SELFLESS LOVE: Reflection on the Third Week and Laudato Si
GRACE: ID QUOD VOLO:
In this reflection, we beg for the grace to feel Christ’s passion so as we can better hear the cry of the earth and of the poor.
One of the most difficult meditations in my 30-day retreat at the Sacred Heart Novitiate is the Third Week of the Spiritual Exercises where we have to enter into the passion and death of our Lord Jesus Christ and to experience the depth of His sacrificial love. By accompanying Christ in His suffering, we reflect not merely on the physical pain He endured but also on the emotion, interior suffering of a person who is misunderstood, isolated, rejected, and alone. In so doing, we become more like the ONE we walk with to Calvary: becoming more loving, more faithful, more generous, and more compassionate. We become like the one we pray to in His manner of loving…
Christ’s infinite love is a total self-giving love.
Christ is asking us to learn how to see things according to this reality -- selfless love. The third week of the Exercises can be daunting and challenging at times because it calls the one doing the Exercises to see and do things differently. That is to die of oneself for others and to follow God. Most of the time, we resist opening our ears to Christ’s call because we are afraid of what we’ll hear. For example, we may not want to change something about our lifestyle.
Reflection Question: What is that something in me that hinders me to follow Christ’s self-giving love?
The most challenging encyclical of Pope Francis is the Laudato Si on our common home. It is challenging because just like the meditation of the Passion of Christ, it calls for radical change. In the encyclical, the Pope says, “our goal is not to amass information or to satisfy curiosity, but rather to become painfully aware, to dare to turn what is happening to the world into our own personal suffering and thus to discover what each of us can do about it.” He’s asking for a change in the way we see things and do things.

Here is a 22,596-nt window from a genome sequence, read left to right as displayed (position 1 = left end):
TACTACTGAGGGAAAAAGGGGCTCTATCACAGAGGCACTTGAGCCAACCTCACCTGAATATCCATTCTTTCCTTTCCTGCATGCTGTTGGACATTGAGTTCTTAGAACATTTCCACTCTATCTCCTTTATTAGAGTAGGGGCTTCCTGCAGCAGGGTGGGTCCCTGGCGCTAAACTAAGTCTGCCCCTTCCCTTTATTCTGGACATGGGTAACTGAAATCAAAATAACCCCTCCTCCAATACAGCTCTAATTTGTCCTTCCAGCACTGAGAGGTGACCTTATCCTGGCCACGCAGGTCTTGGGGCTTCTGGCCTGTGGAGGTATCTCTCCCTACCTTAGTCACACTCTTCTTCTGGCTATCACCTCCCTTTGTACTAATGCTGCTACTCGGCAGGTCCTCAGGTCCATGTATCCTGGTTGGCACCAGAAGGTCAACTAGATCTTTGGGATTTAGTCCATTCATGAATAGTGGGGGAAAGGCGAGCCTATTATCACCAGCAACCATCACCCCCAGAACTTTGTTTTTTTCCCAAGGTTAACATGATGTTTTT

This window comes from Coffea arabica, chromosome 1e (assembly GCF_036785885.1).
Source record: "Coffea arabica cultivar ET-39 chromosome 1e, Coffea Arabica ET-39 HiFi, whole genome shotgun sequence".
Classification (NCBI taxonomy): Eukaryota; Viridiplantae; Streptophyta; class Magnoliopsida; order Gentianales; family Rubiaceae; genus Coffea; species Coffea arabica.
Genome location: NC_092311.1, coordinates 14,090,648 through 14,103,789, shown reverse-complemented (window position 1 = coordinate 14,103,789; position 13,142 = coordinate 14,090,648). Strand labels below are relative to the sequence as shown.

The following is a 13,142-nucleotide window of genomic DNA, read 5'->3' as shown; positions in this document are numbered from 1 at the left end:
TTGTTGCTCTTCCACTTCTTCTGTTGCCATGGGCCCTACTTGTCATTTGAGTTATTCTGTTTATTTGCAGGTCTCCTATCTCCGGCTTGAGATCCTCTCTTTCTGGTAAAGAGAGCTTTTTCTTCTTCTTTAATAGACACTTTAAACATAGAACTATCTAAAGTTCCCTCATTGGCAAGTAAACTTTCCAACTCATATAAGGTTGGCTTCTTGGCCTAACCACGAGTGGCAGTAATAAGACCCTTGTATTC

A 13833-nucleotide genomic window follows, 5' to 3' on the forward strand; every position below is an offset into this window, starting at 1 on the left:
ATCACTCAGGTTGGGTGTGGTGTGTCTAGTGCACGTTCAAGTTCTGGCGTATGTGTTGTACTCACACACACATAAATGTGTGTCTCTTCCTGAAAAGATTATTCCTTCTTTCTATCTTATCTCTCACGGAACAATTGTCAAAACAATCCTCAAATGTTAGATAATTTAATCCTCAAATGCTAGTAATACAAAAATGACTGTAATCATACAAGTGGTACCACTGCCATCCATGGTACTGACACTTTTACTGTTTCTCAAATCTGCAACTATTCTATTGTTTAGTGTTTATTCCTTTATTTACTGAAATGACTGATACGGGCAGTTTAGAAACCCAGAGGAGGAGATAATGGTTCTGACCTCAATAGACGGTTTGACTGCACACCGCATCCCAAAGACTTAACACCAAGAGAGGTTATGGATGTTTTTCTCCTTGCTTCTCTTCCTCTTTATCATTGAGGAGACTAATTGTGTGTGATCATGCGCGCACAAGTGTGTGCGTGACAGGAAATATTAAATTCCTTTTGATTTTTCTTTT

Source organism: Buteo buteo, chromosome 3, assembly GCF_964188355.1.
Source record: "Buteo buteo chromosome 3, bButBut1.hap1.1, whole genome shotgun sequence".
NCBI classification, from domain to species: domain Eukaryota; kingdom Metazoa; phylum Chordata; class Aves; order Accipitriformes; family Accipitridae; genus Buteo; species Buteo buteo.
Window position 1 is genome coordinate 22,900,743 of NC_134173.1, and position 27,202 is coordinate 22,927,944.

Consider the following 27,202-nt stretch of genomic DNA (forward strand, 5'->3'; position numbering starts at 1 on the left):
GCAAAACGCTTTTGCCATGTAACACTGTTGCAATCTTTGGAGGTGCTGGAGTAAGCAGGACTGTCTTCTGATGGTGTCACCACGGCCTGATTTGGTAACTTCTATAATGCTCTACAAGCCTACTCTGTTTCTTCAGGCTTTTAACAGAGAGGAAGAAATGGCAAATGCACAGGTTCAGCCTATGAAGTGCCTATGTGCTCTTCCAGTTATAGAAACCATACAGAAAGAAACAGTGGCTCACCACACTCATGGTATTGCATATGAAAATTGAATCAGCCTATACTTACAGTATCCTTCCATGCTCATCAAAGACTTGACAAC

Our Pope seems to be recommending that we take the meditation of the Passion of Christ and extend it to a meditation on the pains of creation and the pains of the poor. We are to make their pain our own and then “discover what each of us can do about it.”
The encyclical cited many of the usual sources like the Bible and other writings from our great fathers in the Church. But one of my favorite quotes is when Pope Francis cited a ninth century mystical Muslim poet Ali- al-Khawas who stresses that “we not put too much distance between creatures of the world and the interior experience of God.”
“The universe unfolds in God, who fills it completely. Hence, there is a mystical meaning to be found in a leaf, in a mount trail, in dewdrop, in a poor person’s face.” The Pope writes. This is the calling of the Passion of Christ that we hear “both the cry of the earth and the cry of the poor”
The message of Laudato Si is the Earth Crucified – God’s creation abandoned and only selfless Love can heal the wounds.
Reflection: How can we listen with a selfless love to what God is saying to us today through the environment and our neighbors living in poverty? (Pause for few seconds)
Prayer in Union With Creation
Father, we praise You with all Your creatures.
They came forth from Your all-powerful hand;
they are Yours, filled with Your presence and Your tender love.
Praise be to You!
Son of God, Jesus,
through You all things were made.
You were formed in the womb of Mary our Mother,
You became part of this earth,
and You gazed upon this world with human eyes.
Today You are alive in every creature
in Your risen glory.
Praise be to You!
Holy Spirit, by Your light
You guide this world towards the Father’s love
and accompany creation as it groans in travail.
You also dwell in our hearts
And You inspire us to do what is good.
Praise be to You!
In the name of the Father, of the Son, and of the Holy Spirit.